Opportunities for do-overs are rare in the column biz. The scribbling finger of Time rushes on, and each new situation tends to be unique.
But sometimes the chance does arise. When Notre Dame Cathedral burned in Paris Monday, I leaped onto social media, with everyone else, saying the first thing to pop into mind, like everybody else.
“How could this happen?” The question answers itself. The scaffolding! It was the roofers. I remembered a column written in 2006 when the Pilgrim Baptist Church burned, inspiring me to flip open my tool box and grab the 2-pound sarcasm drilling hammer.
“… city officials speculated that roofers working on the church just might have touched off the blaze. Gee, ya think?” I wrote, almost gleeful. “You mean the guys with blowtorches working at the exact spot the fire broke out? Now there’s a theory. It’s ALWAYS the roofers …”
Chicago is a city of laborers, contractors, masons, pipe fitters, plumbers, iron workers, crane operators, site foremen and, yes, roofers. Perhaps some after-echo of every single one of them looking up from their Sun-Times in 2006 and muttering“schmuck” caused me to set down the hammer, pick up a phone and actually do my job.
“It’s awfully easy to say, ‘Oh, Bob did it,'” said Tim Fisher, director of standards and technical services at the American Society of Safety Professionals, based in Park Ridge. “I was a firefighter. I’ve investigated hundreds of incidents, and very rarely did I find an incident caused because of negligence — usually something went with it, a series of circumstances that compile.”
Fisher recalled a fire where a cement mixer shorted out and set fire to lumber stacked nearby.
The blame belonged … where? To the guy in charge of maintaining the mixer? The person running it? The worker who stacked the lumber? Or the foreman overseeing them all?
“In this organization, we don’t believe in blaming the worker,” Fisher said. “We believe a lot in identifying what we call the ‘key factor.'”
On Thursday, police in France said an electrical short circuit likely caused the fire, but the investigation will no doubt continue for months, if not years, and a precise cause might never be found. No official cause was ever determined for 2009 fire at Holy Name Cathedral, according to the Chicago Archdiocese.
While standards might vary in France, safety is a concern on every job site here.
“It’s at the forefront of their minds,” said Harry Dietz, director of enterprise risk management at the National Roofing Contractors Association in Rosemont.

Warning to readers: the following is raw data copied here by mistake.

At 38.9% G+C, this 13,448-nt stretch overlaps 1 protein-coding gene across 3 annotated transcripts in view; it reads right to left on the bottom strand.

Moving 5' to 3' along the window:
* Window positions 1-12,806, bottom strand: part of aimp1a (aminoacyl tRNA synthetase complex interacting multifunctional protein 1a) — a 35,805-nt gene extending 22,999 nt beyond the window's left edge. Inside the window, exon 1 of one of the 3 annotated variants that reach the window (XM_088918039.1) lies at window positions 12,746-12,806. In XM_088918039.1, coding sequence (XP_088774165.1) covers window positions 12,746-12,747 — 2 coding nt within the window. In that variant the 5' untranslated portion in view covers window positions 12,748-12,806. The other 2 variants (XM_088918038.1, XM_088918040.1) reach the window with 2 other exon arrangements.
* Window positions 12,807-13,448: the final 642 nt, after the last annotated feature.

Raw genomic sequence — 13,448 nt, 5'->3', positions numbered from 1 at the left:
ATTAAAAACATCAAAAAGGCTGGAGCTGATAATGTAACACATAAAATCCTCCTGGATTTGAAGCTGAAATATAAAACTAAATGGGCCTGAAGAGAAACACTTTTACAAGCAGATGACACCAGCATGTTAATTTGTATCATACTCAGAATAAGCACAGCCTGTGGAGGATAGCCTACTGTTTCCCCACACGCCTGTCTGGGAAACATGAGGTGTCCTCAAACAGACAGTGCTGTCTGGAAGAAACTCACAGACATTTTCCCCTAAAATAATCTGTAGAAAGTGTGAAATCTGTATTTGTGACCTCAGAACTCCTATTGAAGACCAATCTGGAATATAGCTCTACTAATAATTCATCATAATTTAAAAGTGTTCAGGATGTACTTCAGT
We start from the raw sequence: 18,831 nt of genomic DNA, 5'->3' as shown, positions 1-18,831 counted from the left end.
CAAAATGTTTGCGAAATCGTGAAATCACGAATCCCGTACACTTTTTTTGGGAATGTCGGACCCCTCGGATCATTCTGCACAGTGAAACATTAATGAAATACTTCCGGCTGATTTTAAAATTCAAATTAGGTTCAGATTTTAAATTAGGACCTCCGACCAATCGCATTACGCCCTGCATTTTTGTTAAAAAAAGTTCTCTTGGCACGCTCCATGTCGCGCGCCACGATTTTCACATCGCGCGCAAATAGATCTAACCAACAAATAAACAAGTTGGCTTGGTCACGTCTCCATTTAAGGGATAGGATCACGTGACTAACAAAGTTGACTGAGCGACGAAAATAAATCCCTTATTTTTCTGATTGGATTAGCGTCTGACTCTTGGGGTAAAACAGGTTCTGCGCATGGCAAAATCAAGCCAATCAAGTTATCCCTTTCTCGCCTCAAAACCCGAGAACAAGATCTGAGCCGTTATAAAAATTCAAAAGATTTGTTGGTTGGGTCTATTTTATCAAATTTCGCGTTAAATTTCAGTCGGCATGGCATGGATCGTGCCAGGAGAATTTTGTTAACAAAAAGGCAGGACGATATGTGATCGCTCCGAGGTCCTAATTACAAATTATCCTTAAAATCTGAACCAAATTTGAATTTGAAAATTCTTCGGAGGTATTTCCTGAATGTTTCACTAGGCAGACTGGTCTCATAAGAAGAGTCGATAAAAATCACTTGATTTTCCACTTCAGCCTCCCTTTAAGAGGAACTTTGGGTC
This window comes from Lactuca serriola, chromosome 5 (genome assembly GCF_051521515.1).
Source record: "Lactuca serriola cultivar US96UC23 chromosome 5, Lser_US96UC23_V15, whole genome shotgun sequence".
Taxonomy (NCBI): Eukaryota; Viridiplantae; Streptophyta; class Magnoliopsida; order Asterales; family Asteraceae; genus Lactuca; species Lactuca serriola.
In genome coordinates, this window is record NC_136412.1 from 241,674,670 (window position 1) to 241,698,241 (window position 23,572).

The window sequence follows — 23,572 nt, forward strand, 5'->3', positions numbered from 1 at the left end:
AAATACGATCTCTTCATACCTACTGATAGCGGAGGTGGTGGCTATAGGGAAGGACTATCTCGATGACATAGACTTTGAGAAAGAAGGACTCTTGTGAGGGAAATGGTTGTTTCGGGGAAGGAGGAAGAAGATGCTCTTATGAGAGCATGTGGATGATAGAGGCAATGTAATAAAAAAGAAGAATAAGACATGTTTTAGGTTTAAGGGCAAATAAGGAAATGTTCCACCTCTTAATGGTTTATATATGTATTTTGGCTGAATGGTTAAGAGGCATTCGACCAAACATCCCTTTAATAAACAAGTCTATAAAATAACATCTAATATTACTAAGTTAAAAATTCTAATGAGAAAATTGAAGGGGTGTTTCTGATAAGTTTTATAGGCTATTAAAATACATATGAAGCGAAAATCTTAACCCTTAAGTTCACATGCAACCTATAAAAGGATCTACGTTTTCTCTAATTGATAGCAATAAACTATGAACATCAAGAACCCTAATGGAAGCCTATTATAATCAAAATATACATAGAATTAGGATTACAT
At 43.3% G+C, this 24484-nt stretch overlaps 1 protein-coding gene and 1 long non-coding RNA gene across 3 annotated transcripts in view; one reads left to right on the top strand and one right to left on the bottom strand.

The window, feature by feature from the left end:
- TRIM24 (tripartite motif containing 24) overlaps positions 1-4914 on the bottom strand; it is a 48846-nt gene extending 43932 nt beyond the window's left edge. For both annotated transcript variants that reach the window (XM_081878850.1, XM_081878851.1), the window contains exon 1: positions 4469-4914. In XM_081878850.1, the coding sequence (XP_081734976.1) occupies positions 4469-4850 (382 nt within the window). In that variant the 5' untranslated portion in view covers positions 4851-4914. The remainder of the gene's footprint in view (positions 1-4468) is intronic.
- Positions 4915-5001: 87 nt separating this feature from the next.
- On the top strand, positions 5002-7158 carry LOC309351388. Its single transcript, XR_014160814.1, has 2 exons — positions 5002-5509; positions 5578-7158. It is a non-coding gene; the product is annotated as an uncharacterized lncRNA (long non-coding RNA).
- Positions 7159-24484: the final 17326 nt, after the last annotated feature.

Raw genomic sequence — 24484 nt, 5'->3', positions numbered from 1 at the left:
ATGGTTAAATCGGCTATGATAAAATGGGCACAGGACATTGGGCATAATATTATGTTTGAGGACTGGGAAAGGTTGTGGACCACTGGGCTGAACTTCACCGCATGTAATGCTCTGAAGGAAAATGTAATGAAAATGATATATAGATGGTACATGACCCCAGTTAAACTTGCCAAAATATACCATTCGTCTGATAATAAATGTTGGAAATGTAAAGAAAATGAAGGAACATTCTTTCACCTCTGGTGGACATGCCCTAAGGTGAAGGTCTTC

“I grew up in the roofing business,” said Dietz, whose grandfather started Dietz Roofing in Chicago in 1923. “The thing is, with roofing contractors there are rules they are following. There are a lot of requirements for handling flammable materials. One of the things roofing contractors are doing every day is thinking about that stuff.”
Those rules not only keep roofers from burning down their job sites but also keep them safe.
“Most of them are related to worker protection,” Dietz said. “But they also have broader implications.”
The solvency of the company they work for, for instance. In the competitive construction market, too many mishaps can hurt future business.
“Insurance companies set rules for risk control,” Dietz said, adding that the historic nature of Notre Dame might have made fire control even more challenging. Fires can be more likely in such structures, but restrictions also may prohibit some modern materials and techniques.
“The alternate is to put on a roof that doesn’t require heat — with adhesives or mechanical fasteners,” Dietz said. “But you can’t do that in many instances because you destroy the historical nature of the structure. You want to look up and see something from 1250. A lot of things are hazards, and in many cases the hazards can’t be engineered out because you’re trying to recreate something that looks as it did centuries previous to when you’re doing the work.”
It is worth remembering that often the splendid, flawless masterpiece seen in a museum was once a faded, soiled, half-ruined rag in a museum vault until conservators got their hands on it. Whether it takes five or 15 years to reconstruct Notre Dame, 800 years from now this week’s fire will be one line in its long history.
“It can be done,” said Michael Rigali, the fourth generation at Daprato Rigali Studios, a Chicago company founded in 1860 that restores churches. “They will be able to bring it back. They’ll be able to do that. It just takes a lot of time and money. I’m pretty confident in five years, 10 years, it’ll be a beautiful place.”